Water pressure

Hi, My hot and cistern fed cold water pressure is really poor and showers fed from this barely work.
I had a poke around in the loft and noticed the cold tank sat on chipboard on the ceiling joists. So from a shower point of view I have about 18" head. Would it be a good idea to get a load of 6x2 and raise the tank, extending the copper. I have room to raise it 5ft nearly and there is a supporting wall nearby that I can tie into. Its a big tank and must weigh a ton.
If I remember my school physics, doing that will increase pressure but are there any other implications? For example, is the hot water cylinder still OK? Will it unveal a load of dry joints in my system? Thanks
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In an earlier contribution to this discussion,

Raising the tank *will* increase the pressure - but not by enough to induce leaks in your hot tank and pipework. [Incidentally, dry joints are what you want! - they are only bad in electrical/electronic circuits.]
You may *still* not get an adequate flow from your shower, though. A better solution would be to install a shower pump in the hot and cold feeds to the shower - triggered by a flow switch so that, as soon as you get *some* flow due to gravity, the pump kicks in and gives you a half-way decent shower. [You could also use the pump to fill the bath a bit faster if you have common feeds to the bath and shower, and install the pump before the split].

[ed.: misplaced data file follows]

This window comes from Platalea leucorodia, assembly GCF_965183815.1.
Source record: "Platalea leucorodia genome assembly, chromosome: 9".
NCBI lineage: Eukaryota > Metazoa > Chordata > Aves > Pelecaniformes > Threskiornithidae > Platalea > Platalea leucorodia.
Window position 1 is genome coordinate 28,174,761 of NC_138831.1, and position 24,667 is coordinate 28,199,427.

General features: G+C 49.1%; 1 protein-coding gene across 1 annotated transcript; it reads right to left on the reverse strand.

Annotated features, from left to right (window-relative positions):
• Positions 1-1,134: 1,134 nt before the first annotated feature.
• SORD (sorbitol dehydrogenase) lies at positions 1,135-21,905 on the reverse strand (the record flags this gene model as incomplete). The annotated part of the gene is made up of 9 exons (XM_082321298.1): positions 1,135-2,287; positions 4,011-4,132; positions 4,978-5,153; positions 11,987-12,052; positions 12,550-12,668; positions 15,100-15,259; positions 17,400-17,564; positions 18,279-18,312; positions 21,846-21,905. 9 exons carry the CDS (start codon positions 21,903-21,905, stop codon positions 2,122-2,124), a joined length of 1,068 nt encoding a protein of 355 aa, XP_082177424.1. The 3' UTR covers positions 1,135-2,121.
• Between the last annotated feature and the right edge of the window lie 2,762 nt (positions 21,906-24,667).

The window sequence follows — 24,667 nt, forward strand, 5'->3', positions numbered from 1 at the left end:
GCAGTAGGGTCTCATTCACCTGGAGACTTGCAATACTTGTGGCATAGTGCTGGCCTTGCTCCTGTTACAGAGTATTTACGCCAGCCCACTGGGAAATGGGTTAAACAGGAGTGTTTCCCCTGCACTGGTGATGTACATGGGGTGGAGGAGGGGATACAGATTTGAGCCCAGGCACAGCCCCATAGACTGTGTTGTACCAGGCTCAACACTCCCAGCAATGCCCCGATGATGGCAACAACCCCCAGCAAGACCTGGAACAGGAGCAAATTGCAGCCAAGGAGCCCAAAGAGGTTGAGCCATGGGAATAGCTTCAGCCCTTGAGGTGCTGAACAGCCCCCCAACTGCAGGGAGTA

Make sure that you have an adequately sized feed pipe from the cold tank down into the bottom of the hot cylinder. This should be at least 22mm - preferably 28mm.
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It will certainly increase the pressure and flow rate. However, it probably will be insufficient to make it acceptable. You might wish to consider using a pump instead. Probably less work to install as well. Pumps start from around 99 quid.
Christian.
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I'd say do both, raise tank and fit pump, with 28mm piping. Unless the input side of the pump gets enough flow, there is a tendency to suck air into the system from the hot tank vent tube.
regards Capitol
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input
the
terminology: cold water storage "tank" hot water storage "cylinder"
Installing Surrey flange on the cylinders draw-off, will prevent air being sucked in.
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IMM wrote in message ...

Not always, you can get cavitation effects and that's with both an Essex and a Surrey flange! Regards Capitol
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6 ft of head with careful pipework and preferably 22mm in diameter will give a pretty decent shower.
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*I can see your point, but I still think you're full of shit.

Dave Plowman snipped-for-privacy@argonet.co.uk London SW 12
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